The court then turned to defendants’ argument that Duke’s Dodd-Frank Act claim should be dismissed because he did not allege that he reported the alleged conduct to the SEC. Relying on Asadi v. G.E. Energy (USA), LLC, 720 F.3d 620, 623 (5th Cir. 2013), which held that a person must report information directly to the SEC to qualify for whistleblower protection, the cour dismissed Duke’s Dodd-Frank claim to the extent that it was based on internal reporting. The court allowed Duke to amend his Dodd-Frank whistleblower claim to include allegations that he reported directly to the SEC before his termination.
Deutsche Bank National Trust Co. v. Bliss, 159 Conn. App. 483, --- A.3d --- (Conn. Ct. App. 2015).
Deutsche Bank National Trust Co. (“Deutsche Bank”) filed a foreclosure action against plaintiff Heather Bliss (“Bliss”), after she defaulted on her mortgage loan. Bliss appealed the trial court’s judgment ordering a foreclosure sale. Bliss alleged that Deutsche Bank lacked standing and failed to prove its prima facie case. Bliss further alleged that the court erroneously found that the mortgage was enforceable.
Bliss argued that Deutsche Bank lacked standing, for the first time on appeal, and argued that it failed to show that it possessed the note and blank endorsement at the time it commenced the foreclosure action. The court found that Deutsche Bank presented prima facie evidence that it possessed the note and a blank endorsement when it commenced the foreclosure action. Bliss attempted to show that, based on the testimony of the home lending officer for JP Morgan Chase Bank, N.A., the servicer for Long Beach Mortgage Loan Trust, for which Deutsche Bank was trustee, Deutsche Bank did not possess the blank endorsement when it commenced the foreclosure action. The court first noted that Bliss raised the standing issue for the first time on appeal, and the testimony that Bliss relied upon was unrelated to the issue of standing. The court then found that while the home lending officer did not know specifically when the endorsement was added to the note, the testimony that Bliss relied upon did not contradict earlier testimony that JP Morgan possessed the note and blank endorsement when it commenced the foreclosure action. Accordingly, the court determined that Deutsche Bank had standing to maintain the foreclosure action and that Deutsche Bank proved its prima facie case.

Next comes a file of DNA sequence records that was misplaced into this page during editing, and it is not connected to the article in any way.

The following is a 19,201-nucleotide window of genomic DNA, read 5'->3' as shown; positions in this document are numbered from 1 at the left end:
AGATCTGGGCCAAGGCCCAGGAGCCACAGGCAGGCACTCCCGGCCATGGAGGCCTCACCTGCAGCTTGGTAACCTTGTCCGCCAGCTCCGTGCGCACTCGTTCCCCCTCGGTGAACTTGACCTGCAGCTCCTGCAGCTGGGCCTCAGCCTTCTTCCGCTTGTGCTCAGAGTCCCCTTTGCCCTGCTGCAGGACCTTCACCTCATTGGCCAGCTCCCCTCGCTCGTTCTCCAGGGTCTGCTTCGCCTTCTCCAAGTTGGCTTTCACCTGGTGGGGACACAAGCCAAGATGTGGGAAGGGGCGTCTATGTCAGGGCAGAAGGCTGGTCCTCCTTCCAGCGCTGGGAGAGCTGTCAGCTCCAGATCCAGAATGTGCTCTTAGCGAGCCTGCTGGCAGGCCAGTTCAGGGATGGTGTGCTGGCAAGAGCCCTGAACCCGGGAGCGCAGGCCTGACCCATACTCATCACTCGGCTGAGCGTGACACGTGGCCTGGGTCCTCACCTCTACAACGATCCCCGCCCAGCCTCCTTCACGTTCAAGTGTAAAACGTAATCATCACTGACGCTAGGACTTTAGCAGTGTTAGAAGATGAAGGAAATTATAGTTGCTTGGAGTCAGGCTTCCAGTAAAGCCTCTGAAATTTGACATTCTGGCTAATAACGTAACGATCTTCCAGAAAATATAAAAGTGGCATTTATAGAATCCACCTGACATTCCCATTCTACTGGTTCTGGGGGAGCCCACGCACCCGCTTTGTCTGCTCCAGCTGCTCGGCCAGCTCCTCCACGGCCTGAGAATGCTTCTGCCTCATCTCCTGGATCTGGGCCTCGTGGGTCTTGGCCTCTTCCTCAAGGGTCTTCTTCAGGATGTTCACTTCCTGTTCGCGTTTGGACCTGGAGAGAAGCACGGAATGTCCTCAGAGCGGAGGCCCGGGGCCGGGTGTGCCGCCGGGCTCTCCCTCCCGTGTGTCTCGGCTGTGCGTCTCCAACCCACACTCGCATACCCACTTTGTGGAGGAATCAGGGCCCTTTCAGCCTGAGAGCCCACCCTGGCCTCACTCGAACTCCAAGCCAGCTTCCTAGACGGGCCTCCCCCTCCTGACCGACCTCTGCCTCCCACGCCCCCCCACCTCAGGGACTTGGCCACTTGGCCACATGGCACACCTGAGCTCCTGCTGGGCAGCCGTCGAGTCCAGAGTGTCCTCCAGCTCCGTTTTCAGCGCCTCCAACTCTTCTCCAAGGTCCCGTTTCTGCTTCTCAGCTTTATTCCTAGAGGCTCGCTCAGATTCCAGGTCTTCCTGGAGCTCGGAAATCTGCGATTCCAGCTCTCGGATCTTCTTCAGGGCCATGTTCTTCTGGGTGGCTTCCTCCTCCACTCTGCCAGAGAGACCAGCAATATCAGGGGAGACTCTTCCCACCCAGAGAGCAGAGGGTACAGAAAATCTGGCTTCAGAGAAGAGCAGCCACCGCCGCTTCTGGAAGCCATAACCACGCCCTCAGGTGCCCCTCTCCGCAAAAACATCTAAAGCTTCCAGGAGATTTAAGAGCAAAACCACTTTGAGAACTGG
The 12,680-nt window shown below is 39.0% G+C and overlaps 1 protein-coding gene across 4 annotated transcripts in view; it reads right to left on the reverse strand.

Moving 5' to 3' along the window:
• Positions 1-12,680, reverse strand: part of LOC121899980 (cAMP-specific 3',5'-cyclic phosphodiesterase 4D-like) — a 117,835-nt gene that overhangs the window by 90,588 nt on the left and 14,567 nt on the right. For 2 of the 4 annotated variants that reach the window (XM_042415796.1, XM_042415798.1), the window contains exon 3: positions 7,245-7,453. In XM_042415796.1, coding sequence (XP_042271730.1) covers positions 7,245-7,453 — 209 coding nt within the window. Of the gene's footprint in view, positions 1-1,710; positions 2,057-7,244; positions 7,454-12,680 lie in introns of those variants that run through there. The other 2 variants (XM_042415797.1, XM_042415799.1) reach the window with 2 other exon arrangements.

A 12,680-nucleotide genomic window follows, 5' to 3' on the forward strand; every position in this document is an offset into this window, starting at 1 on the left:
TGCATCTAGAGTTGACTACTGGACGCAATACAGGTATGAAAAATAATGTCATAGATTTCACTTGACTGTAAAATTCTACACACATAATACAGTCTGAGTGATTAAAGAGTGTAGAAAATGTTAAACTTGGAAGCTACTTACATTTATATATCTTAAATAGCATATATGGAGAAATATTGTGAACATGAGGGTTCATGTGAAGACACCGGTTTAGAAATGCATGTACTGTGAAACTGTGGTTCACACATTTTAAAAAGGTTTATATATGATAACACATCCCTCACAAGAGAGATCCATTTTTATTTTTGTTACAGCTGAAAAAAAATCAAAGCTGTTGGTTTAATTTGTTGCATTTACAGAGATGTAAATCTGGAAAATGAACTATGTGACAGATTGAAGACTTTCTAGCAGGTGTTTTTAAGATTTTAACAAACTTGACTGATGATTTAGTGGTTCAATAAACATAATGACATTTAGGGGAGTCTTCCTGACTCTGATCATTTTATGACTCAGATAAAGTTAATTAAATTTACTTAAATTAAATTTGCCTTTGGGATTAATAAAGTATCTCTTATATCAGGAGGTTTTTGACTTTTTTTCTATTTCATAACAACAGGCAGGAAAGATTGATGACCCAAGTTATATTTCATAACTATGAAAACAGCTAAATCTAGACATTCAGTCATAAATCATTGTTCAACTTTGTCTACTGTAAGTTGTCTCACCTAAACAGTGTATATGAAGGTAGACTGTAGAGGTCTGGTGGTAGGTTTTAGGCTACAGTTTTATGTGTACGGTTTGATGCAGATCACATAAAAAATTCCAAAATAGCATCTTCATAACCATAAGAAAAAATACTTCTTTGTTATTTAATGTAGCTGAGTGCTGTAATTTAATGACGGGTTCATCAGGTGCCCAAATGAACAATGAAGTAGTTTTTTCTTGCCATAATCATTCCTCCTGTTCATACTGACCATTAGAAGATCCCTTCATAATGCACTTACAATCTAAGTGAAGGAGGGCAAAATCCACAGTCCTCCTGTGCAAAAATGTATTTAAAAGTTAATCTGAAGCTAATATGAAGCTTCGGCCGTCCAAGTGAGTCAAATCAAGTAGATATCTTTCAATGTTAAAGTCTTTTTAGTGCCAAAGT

Next, Bliss argued that the mortgage was unenforceable because Long Beach Mortgage originated the loan and, before Bliss obtained the loan, Long Beach Mortgage surrendered its Connecticut mortgage lending license. Deutsche Bank argued that Long Beach Mortgage Company was a subsidiary of a bank operating under federal banking laws and, therefore, whether Long Beach Mortgage Company had a state lending license was irrelevant because state banking laws were preempted. The court followed the trial court’s reasoning and found the holding in Wachovia Bank, N.A. v. Burke, 414 F.3d 305 (2d Cir. 2005), to be instructive. Relying on Wachovia, the court held that “regulations promulgated under the National Bank Act, 12 U.S.C. § 38 et seq., by the federal Office of the Comptroller of the Currency preempted state banking laws intended to apply to operating subsidiaries of nationally chartered banks, including the plaintiff in this case.” For the first time on appeal, Bliss argued that the Dodd-Frank Act legislatively overruled Wachovia. The court rejected this argument, finding that the Dodd-Frank Act does not apply retroactively, and it was required to consider regulations in effect at the time the loan was consummated. Accordingly, the court rejected Bliss’s argument that the mortgage was unenforceable.